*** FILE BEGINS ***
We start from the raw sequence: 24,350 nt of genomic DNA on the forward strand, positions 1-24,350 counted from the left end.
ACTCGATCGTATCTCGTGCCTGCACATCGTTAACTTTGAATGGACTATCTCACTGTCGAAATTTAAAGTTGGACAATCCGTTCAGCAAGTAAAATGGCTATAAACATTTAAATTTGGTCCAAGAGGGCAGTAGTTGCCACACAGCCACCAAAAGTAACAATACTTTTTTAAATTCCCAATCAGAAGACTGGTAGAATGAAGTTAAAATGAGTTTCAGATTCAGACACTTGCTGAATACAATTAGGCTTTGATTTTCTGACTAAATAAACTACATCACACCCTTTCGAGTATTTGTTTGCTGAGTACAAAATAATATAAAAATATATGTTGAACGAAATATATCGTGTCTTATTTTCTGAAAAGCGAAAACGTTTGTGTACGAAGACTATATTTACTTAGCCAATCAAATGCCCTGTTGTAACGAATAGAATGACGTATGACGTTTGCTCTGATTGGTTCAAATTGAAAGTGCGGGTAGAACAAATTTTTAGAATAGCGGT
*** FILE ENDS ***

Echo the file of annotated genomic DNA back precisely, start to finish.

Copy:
We start from the raw sequence: 24,350 nt of genomic DNA on the forward strand, positions 1-24,350 counted from the left end.
ACTCGATCGTATCTCGTGCCTGCACATCGTTAACTTTGAATGGACTATCTCACTGTCGAAATTTAAAGTTGGACAATCCGTTCAGCAAGTAAAATGGCTATAAACATTTAAATTTGGTCCAAGAGGGCAGTAGTTGCCACACAGCCACCAAAAGTAACAATACTTTTTTAAATTCCCAATCAGAAGACTGGTAGAATGAAGTTAAAATGAGTTTCAGATTCAGACACTTGCTGAATACAATTAGGCTTTGATTTTCTGACTAAATAAACTACATCACACCCTTTCGAGTATTTGTTTGCTGAGTACAAAATAATATAAAAATATATGTTGAACGAAATATATCGTGTCTTATTTTCTGAAAAGCGAAAACGTTTGTGTACGAAGACTATATTTACTTAGCCAATCAAATGCCCTGTTGTAACGAATAGAATGACGTATGACGTTTGCTCTGATTGGTTCAAATTGAAAGTGCGGGTAGAACAAATTTTTAGAATAGCGGT